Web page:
The Scottish-born hairstylist has learned a lot about the challenges of setting up a new business. In beauty circles, McKnight has achieved a level of success approaching royalty and has been known as the mononym of magazine editors since he was the late Princess Diana’s personal hairstylist. This did not translate into automatic success when he launched his brand. Funding, logistics and opening a court with a new group of clients who were less familiar with its accolades all posed challenges.
“At first we were very close to getting funding from an institutional investor, and at the last minute it fell through. Then our manufacturer went bankrupt during the pandemic,” McKnight recalls. “I couldn’t keep funding everything myself, which was the only source of investment we had to start, but the returns on the products were so good that I was determined to keep going.”
The Hair by Sam McKnight brand offers styling products from £17 up to £75 at retailers including Selfridges, Cult Beauty and Liberty as well as in salons and via the brand’s website. He employs a team of just six people at Hair by Sam McKnight, which operates out of McKnight’s studio in west London. McKnight was able to secure investment from friends and family in the industry to keep the company afloat. Makeup artist and brand founder Charlotte Tilbury is an investor, as is Olivier Rousteing, creative director of French fashion house Balmain. Demetra Pinsent, CEO of Charlotte Tilbury Beauty, is also a director of the company.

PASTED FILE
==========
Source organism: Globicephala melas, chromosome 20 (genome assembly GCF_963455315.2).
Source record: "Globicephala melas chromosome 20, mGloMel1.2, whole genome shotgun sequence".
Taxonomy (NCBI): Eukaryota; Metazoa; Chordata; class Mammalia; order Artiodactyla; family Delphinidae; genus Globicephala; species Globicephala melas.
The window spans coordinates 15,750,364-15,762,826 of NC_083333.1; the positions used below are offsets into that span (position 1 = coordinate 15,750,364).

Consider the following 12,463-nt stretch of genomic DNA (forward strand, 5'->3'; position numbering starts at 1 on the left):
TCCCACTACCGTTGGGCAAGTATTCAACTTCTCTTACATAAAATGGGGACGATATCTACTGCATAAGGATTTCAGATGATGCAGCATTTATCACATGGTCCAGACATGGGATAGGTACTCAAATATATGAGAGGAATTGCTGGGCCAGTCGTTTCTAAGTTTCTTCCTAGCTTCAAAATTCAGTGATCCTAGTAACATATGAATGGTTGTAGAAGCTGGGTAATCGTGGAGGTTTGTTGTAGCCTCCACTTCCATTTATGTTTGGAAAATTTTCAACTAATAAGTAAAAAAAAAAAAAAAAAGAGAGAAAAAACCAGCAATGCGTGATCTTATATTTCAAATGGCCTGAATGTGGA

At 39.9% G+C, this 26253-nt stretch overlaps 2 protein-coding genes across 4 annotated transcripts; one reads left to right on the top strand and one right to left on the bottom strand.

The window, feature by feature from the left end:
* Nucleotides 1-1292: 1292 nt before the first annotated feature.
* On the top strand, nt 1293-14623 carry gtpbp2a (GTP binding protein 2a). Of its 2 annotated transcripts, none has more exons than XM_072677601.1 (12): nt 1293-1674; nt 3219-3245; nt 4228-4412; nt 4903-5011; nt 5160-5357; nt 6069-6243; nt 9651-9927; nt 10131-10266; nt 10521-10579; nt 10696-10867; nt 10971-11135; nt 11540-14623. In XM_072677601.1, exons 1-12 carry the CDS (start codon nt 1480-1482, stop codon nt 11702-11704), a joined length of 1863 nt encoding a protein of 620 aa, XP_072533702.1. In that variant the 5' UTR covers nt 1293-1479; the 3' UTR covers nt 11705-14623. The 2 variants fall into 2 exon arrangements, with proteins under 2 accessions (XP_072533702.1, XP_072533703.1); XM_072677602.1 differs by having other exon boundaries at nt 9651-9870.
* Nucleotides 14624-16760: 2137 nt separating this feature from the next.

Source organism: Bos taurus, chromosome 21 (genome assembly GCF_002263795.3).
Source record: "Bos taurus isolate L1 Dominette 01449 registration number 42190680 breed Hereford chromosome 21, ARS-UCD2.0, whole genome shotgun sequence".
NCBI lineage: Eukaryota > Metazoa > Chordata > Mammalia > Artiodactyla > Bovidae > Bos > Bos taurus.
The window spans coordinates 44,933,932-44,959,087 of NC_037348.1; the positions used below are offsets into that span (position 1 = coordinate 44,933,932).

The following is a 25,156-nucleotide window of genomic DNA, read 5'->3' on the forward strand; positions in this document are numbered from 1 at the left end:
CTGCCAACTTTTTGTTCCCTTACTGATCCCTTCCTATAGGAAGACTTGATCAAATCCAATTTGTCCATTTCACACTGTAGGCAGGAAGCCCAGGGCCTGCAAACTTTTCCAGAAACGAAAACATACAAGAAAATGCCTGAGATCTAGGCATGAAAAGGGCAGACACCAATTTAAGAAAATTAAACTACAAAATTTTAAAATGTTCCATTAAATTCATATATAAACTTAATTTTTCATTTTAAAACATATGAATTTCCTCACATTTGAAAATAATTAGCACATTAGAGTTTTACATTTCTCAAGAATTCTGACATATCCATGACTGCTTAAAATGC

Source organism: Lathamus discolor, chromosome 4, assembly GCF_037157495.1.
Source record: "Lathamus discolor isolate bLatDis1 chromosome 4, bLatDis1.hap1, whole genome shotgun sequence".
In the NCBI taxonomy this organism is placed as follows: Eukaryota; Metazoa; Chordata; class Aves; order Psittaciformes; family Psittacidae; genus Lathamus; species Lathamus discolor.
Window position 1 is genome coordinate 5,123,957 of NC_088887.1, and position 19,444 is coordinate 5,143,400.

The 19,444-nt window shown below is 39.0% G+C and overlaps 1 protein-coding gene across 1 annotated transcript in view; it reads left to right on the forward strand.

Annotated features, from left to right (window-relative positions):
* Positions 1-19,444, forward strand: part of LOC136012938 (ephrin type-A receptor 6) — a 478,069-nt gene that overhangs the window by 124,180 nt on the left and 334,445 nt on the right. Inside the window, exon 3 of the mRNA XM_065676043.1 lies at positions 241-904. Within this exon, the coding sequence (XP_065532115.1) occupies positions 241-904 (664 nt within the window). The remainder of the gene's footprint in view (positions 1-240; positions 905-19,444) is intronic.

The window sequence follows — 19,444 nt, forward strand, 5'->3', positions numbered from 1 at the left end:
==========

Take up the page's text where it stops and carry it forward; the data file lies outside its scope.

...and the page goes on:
Today, celebrities are producing beauty products at a rapid pace. A famous founder, especially if they have professional expertise, is often seen as a silver bullet when building a brand. Being able to use the founder’s fans as an embedded audience and leverage their skills to build authority and trustworthiness are obvious strengths, but in today’s market, even industry giants can be overtaken by savvy digital brands. .
However, demand is strong – Edmondson says the brand regularly responds to requests from customers in Asia and the United States who want to be able to buy their products. New retailers could be on the cards in the future to help scale the brand globally: “We want to work with partners where there’s a deep, deep relationship of trust,” says Edmondson.